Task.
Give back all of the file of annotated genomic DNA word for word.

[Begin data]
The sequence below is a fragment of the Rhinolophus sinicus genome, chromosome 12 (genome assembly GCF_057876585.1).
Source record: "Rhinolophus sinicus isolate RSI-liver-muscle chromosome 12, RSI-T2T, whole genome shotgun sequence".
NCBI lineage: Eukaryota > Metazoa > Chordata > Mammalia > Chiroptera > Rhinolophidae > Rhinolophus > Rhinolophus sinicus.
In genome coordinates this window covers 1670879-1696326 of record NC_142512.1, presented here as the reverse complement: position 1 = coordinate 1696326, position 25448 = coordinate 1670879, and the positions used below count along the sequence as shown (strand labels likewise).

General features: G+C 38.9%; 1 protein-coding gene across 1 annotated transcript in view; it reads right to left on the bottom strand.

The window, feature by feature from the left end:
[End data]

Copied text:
The sequence below is a fragment of the Rhinolophus sinicus genome, chromosome 12 (genome assembly GCF_057876585.1).
Source record: "Rhinolophus sinicus isolate RSI-liver-muscle chromosome 12, RSI-T2T, whole genome shotgun sequence".
NCBI lineage: Eukaryota > Metazoa > Chordata > Mammalia > Chiroptera > Rhinolophidae > Rhinolophus > Rhinolophus sinicus.
In genome coordinates this window covers 1670879-1696326 of record NC_142512.1, presented here as the reverse complement: position 1 = coordinate 1696326, position 25448 = coordinate 1670879, and the positions used below count along the sequence as shown (strand labels likewise).

General features: G+C 38.9%; 1 protein-coding gene across 1 annotated transcript in view; it reads right to left on the bottom strand.

The window, feature by feature from the left end: